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Maternal psychological distress and infrequent use of seat belts are associated with children's low use of motor vehicle restraints

Children whose mothers are psychologically distressed or who don't often use seat belts are less likely to be restrained by car seats or seat belts themselves, concludes a new study. Researchers found that children were over 5 times more likely to be unrestrained in a car seat or seat belt if their mother was an infrequent user than if she buckled up most or all of the time. Children's restraint use plummeted even further if their mother had emotional problems. Older children were especially prone to forego seat belts if their mothers did. Caregivers should consider a mother's seat belt use and emotional condition when assessing children's motor vehicle safety, suggest the authors of the study. They analyzed data from the 1998 National Health Interview Survey of 6,251 children aged 0 to 17 years. They correlated the level of children's motor vehicle restraint use (low vs. high) with maternal psychological distress and motor vehicle restraint use.

Low users were those who were buckled in a child safety seat or seat belt some of the time, once in a while, or never when riding in a car. High users were buckled in all of the time or most of the time. Based on maternal reports, more than 10 percent of children and nearly 13 percent of mothers reported low use of motor vehicle restraints. More than 35 percent of children were low users of restraints if their mothers also reported low use compared with 6.1 percent of children of high-use mothers. Among mothers reporting low restraint use, those who were also distressed were more likely than those who were not distressed to report low restraint use by their children (43.3 vs. 35.4 percent). Distressed mothers were also more likely than nondistressed mothers to report low restraint use for themselves (19.3 vs. 12.9 percent).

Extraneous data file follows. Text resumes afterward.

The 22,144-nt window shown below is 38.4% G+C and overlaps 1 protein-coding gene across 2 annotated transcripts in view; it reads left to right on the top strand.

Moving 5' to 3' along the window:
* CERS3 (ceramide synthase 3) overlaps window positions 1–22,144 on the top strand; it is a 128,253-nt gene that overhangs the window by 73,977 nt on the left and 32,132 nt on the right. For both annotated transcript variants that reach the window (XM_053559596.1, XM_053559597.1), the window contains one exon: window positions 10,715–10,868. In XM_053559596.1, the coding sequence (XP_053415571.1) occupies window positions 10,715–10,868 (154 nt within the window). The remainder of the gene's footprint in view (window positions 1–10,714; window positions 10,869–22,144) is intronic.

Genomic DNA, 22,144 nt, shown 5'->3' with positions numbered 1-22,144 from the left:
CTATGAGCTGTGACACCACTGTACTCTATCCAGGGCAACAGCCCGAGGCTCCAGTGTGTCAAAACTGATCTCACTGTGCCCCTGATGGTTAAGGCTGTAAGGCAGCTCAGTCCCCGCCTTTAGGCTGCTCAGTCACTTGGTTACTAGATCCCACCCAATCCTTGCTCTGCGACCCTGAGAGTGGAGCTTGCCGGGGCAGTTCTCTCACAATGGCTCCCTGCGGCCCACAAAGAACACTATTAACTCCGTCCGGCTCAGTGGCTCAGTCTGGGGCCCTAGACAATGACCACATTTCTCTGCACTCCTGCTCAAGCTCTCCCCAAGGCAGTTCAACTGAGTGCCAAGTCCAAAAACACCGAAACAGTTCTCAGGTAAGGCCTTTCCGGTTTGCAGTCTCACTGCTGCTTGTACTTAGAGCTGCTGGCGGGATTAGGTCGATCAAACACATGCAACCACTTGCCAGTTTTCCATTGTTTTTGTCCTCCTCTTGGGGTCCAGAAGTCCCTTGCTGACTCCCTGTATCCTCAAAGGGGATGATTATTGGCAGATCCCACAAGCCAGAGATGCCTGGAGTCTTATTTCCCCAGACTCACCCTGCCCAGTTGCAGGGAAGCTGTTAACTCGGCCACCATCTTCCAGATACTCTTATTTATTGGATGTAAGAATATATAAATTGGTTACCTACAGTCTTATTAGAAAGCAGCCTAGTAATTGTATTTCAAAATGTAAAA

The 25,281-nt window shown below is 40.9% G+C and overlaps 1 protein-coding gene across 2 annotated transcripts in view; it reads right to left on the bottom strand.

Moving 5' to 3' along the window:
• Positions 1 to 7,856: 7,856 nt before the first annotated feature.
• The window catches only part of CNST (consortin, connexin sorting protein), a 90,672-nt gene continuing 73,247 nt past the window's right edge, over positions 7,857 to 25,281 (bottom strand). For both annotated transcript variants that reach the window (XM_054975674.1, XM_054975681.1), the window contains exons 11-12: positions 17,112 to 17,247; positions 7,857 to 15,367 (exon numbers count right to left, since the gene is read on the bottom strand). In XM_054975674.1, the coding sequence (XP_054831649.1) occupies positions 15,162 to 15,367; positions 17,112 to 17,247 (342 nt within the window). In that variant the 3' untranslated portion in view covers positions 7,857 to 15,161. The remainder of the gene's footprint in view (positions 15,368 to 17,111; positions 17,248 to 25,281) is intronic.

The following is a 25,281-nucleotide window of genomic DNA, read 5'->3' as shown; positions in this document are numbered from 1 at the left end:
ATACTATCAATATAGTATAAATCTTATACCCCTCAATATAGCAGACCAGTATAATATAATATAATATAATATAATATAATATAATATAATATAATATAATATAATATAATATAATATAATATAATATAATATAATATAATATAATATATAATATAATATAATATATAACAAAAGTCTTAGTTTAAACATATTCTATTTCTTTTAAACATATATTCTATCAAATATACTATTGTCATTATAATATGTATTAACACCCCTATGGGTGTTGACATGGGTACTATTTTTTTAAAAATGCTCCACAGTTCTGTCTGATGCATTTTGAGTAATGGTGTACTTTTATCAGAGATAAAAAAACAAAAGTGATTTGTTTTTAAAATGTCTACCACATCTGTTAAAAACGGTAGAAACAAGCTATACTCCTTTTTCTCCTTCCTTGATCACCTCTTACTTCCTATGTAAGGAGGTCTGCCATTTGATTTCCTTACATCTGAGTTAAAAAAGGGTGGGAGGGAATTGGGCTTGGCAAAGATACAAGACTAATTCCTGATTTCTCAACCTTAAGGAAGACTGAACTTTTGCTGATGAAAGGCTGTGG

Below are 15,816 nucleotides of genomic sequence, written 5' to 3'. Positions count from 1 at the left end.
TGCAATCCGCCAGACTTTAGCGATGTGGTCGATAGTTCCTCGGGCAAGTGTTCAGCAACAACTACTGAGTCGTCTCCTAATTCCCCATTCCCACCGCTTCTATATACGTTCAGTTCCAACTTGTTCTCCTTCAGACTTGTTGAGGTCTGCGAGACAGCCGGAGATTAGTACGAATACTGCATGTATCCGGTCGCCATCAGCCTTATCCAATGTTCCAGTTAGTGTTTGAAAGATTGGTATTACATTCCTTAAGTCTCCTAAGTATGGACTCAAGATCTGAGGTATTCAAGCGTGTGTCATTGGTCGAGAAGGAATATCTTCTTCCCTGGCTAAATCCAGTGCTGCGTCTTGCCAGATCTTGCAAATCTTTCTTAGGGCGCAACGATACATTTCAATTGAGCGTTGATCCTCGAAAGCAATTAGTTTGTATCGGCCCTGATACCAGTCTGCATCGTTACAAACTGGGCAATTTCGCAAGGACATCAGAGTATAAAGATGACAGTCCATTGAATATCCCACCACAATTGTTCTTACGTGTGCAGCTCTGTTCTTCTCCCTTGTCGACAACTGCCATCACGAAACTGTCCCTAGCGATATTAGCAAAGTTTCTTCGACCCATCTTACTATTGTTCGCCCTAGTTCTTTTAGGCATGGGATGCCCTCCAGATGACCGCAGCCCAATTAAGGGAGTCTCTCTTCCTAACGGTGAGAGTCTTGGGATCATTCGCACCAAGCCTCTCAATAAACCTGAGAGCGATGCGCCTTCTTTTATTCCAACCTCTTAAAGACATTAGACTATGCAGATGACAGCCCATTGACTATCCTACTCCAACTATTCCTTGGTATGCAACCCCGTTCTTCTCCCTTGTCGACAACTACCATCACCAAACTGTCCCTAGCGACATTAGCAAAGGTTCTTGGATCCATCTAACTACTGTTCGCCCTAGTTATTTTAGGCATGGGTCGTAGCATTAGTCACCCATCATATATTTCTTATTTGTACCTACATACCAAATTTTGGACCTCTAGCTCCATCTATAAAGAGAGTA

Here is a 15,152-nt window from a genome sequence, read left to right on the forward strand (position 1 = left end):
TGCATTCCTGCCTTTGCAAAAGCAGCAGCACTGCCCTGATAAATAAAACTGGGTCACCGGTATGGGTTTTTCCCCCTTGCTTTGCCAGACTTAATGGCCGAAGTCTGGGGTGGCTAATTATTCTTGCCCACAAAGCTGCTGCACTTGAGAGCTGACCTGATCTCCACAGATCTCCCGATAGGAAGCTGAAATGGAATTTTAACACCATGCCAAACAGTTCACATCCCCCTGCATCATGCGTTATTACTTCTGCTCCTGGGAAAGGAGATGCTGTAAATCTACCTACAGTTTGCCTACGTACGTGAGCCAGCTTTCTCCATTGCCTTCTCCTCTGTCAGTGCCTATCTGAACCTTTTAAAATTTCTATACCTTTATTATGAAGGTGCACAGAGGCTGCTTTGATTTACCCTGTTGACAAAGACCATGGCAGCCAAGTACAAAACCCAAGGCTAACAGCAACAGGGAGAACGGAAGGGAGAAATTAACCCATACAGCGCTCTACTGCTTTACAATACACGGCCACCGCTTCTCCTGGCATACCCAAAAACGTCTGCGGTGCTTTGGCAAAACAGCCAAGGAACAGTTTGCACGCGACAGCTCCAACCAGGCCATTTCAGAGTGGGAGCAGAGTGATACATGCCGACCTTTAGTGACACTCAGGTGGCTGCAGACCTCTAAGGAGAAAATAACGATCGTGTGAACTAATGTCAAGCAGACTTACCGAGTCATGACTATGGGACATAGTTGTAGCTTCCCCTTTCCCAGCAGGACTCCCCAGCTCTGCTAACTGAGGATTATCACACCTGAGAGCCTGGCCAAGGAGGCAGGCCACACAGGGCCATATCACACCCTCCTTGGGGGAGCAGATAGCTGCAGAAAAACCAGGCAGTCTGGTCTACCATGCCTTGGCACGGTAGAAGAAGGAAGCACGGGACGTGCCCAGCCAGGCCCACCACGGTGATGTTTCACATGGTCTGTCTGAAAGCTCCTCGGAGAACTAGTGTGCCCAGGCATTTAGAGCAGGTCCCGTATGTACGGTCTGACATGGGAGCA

Children were less often restrained if their mother was older, black, or less educated, or if they lived with a single parent, in a family of four or more members, in poverty, or in a rural area. The study was supported in part by the Agency for Healthcare Research and Quality (T32 HS00063).

More details are in "Children's use of motor vehicle restraints: Maternal psychological distress, maternal motor vehicle restraint practices, and sociodemographics," by Whitney P. Witt, Ph.D., M.P.H., Lisa Fortuna, M.D., M.P.H., Eijean Wu, M.P.P., and others in the May 2006 Ambulatory Pediatrics 6, pp. 145-151.

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